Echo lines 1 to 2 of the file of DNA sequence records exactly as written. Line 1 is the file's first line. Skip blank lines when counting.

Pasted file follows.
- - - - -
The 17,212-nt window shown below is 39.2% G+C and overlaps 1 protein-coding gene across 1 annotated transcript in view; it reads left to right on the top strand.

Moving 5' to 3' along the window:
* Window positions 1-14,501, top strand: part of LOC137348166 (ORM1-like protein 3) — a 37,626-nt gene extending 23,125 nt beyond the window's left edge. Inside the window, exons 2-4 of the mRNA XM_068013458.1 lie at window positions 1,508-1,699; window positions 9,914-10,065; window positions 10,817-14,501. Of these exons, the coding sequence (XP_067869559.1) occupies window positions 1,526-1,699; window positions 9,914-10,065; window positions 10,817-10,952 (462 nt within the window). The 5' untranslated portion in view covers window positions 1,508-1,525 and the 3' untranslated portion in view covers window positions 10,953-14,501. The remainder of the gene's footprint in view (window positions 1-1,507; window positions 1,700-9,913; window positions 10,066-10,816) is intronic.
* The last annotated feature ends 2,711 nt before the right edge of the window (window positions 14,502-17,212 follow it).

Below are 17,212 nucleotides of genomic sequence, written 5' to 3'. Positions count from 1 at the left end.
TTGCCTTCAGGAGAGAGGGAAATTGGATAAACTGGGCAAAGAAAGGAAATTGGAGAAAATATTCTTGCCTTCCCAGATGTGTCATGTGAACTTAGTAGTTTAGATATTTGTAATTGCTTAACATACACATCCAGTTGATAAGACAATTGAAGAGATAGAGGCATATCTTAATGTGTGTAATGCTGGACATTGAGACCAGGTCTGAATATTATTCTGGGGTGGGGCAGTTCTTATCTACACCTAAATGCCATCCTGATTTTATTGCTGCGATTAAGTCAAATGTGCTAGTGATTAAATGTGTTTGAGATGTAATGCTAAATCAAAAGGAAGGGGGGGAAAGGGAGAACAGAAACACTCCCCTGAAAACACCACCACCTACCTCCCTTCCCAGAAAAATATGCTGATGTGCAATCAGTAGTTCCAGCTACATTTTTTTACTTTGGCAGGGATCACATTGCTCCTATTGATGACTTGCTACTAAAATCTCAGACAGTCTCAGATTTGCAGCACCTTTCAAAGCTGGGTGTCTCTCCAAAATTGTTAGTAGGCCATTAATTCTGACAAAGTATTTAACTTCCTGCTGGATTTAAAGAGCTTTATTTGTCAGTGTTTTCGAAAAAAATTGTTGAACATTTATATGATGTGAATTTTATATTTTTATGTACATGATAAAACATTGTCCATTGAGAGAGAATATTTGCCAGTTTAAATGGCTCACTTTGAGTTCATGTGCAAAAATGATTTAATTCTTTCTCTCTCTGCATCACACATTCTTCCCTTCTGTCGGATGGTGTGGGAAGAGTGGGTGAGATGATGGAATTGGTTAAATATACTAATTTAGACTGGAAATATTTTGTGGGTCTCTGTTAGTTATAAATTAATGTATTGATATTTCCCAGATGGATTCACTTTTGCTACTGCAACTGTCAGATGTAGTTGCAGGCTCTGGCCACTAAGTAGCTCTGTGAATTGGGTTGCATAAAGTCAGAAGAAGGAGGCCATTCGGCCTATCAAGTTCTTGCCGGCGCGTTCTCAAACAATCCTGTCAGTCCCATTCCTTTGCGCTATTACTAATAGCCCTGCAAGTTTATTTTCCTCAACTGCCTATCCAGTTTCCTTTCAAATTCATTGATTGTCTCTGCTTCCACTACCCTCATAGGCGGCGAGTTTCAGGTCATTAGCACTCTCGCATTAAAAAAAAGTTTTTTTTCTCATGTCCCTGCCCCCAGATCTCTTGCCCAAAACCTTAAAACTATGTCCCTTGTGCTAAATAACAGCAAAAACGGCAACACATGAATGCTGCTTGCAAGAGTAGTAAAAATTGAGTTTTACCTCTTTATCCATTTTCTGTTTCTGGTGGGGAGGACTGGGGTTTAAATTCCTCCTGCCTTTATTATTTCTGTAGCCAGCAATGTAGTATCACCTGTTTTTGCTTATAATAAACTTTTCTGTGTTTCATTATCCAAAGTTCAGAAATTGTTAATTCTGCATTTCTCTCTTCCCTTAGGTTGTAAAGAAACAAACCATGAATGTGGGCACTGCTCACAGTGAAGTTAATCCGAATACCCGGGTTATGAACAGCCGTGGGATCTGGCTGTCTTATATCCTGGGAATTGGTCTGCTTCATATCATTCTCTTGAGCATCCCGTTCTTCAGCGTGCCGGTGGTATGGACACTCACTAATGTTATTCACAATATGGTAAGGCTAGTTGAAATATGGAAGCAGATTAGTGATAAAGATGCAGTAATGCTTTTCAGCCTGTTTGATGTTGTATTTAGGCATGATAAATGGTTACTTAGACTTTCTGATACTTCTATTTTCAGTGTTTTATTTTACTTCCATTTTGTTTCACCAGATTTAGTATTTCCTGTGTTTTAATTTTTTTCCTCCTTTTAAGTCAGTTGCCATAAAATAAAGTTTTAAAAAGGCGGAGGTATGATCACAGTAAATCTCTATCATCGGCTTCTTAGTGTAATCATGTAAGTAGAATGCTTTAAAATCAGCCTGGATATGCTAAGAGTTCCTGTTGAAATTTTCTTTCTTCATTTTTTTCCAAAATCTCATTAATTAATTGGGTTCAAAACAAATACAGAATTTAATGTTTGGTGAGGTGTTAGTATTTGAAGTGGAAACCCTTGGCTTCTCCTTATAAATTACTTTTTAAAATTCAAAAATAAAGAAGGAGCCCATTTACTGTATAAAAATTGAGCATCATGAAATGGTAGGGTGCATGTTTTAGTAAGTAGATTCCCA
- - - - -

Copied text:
The 17,212-nt window shown below is 39.2% G+C and overlaps 1 protein-coding gene across 1 annotated transcript in view; it reads left to right on the top strand.

Moving 5' to 3' along the window: